Are these creatures something akin to boggarts, bogeys, sprites, brownies, goblins, imps and the many other folkloric entities ? I’m sure we’ll never know.

THE CATS OF UPPER MINSTER: Part Ten - General Norman

The other week, as an amusing one-off Tim Matthews, wrote a silly short story spoofing some of the more ridiculous exploits of various self-styled big cat researchers over the years.

It was so popular that he wrote another one, and now - by public demand - it has become a serial. Every other day will see an episode of Timmo's new Fortean soap opera The Cats of Upper Minster. And having read the first few episodes I can confirm that it is bloody smashing and highly amusing. "I'll carry on until it stops being funny" says Tim, and you can't say fairer than that!

The General was thinking about the cat too. He was also thinking about fame and fortune, getting one up on his imagined competitors, especially those clever clogs from the FRS with all their damned credibility and scientific know how. It had even got to the point where, instead of Paranormalists, people who attended David Icke lectures and Ufologists getting involved, they had started to produce a magazine about Natural History! I mean what next, the General thought to himself.

He’d been into UFOs once, and now what he called Alien Big Cats. To him it almost didn’t matter what subject he was dealing with as long as he was Top Dog and he’d do anything to stay there. Big fish, small pond. That was as near to the twin toed amphiuma of the FRS he was going to get, he told himself. Often, within the promotion of the Paranormal, people with little or no education or training got involved precisely because little intelligence was required to “make it” onto the speaker’s table at a conference. Blind belief, an occasional show of loyalty and the well placed stab in the back were the required elements to be a success and the General had gutfuls of talent in these directions.

And often, as he knew, the more shocking rubbish you put out there on the internet the most people took you seriously. David Icke had proved that. The General’s main talent was for making a splash. His ex wife Dawn has always said that if he’d jumped into a swimming pool the water would jump out in horror but, despite what he considered a messy divorce when she burned all his Hulk Hogan magazines and posters, the General believed, like Hitler, that he was mightiest alone.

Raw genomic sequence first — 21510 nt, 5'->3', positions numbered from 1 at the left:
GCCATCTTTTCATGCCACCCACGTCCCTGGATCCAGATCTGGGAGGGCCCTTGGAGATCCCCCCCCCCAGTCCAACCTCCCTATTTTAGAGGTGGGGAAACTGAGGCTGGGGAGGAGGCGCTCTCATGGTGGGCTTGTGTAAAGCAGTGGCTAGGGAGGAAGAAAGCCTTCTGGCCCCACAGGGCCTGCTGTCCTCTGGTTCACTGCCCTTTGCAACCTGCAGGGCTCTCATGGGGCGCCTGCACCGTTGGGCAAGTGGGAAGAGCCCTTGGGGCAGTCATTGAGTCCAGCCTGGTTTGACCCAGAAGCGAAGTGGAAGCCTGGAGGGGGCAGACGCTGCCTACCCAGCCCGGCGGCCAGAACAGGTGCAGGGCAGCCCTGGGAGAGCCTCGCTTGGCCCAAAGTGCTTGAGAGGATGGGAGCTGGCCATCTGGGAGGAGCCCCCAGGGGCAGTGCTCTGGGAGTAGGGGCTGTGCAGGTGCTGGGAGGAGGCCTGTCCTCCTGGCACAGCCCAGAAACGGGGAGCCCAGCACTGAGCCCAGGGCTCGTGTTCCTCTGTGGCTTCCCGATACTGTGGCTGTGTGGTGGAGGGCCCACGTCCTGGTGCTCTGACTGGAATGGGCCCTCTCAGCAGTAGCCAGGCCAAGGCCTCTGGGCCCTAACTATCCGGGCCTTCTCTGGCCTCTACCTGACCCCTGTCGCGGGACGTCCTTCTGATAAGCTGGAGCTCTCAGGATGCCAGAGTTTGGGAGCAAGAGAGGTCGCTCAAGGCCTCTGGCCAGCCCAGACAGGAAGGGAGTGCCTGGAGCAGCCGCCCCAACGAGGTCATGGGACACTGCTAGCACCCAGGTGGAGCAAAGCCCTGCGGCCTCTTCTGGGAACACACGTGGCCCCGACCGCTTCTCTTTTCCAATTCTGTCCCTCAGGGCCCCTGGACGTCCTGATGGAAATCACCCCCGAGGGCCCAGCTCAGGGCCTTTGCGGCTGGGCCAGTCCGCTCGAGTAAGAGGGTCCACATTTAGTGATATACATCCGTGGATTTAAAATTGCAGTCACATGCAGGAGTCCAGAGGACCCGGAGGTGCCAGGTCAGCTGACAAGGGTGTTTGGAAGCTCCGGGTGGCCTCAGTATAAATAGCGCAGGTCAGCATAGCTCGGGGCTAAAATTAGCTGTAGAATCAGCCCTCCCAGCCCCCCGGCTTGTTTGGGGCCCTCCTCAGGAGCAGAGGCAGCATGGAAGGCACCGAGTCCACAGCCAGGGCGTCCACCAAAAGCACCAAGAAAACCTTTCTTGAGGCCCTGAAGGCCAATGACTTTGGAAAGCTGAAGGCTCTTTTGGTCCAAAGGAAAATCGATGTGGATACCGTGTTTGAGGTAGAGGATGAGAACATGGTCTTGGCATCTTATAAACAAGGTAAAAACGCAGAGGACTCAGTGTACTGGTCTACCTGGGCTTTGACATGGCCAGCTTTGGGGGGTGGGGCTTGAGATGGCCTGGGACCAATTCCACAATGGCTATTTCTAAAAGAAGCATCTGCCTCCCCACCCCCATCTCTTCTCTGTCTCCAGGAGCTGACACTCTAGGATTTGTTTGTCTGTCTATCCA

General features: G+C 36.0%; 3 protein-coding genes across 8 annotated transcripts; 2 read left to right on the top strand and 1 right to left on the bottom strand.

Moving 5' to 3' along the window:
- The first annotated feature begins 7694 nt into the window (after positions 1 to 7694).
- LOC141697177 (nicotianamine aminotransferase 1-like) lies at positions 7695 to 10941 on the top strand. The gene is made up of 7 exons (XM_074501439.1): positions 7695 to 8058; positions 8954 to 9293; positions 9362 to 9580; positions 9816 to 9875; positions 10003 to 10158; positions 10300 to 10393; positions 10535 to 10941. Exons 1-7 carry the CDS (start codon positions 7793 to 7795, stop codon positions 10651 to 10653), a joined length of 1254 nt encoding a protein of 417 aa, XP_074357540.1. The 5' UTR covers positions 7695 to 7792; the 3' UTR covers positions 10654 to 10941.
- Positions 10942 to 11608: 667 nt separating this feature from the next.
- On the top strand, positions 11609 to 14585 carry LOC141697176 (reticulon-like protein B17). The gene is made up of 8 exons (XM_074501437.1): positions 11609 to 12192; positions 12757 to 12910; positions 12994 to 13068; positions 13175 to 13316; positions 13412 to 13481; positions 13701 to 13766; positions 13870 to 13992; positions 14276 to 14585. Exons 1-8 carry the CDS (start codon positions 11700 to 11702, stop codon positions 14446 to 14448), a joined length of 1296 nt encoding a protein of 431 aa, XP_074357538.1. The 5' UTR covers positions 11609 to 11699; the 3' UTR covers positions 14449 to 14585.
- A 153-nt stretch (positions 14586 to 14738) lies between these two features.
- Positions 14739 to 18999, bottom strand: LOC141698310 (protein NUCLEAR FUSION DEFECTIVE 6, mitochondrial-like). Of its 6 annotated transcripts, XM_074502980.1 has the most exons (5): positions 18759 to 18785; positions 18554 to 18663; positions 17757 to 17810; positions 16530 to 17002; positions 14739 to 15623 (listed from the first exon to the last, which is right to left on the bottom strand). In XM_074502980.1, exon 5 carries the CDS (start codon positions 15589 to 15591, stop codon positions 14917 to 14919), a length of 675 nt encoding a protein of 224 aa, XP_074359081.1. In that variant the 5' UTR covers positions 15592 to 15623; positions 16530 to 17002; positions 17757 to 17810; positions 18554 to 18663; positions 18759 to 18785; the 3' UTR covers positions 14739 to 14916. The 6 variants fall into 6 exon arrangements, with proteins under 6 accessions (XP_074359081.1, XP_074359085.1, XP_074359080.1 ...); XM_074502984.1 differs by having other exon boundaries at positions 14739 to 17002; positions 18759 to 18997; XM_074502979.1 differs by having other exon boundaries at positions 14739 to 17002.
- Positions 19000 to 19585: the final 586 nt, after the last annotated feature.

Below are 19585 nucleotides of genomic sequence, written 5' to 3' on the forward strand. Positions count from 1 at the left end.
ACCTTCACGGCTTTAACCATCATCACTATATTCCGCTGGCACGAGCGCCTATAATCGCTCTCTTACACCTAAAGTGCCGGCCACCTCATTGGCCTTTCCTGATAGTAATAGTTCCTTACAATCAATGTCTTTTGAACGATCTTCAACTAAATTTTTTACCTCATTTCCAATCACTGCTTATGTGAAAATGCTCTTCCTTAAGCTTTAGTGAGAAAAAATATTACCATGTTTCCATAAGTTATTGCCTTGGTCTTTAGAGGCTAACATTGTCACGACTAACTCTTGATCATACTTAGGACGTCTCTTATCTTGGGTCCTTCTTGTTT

Sitting in his C+C (Command and Control) vehicle, a burger van cum gathering point for other members of the ABC Team, the General surveyed his empire; a couple of walkie talkies with the squelch buttons turned up for lifelike “police hiss”, a faded yet current Ordnance Survey map of Dorset featuring the villages of Upper, Lower and Little Minster, a half drunk cup of coffee in a mug with stuff growing in it that would fascinate scientists for years to come and a packet of Tesco value range digestives, “for energy” as he would tell his shock (ing) troops when they arrived.

Just then, a knock on the door. “Helllooo, anyone in theeere”? said a female voice.

“Errrrmmm, come in,” said The General, semi panicking that someone not under his control might be wanting to speak with him. Struggling to get out of his seat – well he was 18 stone – he opened the door to discover a moody yet confident looking teenager with long dark hair and red streaks staring back at him.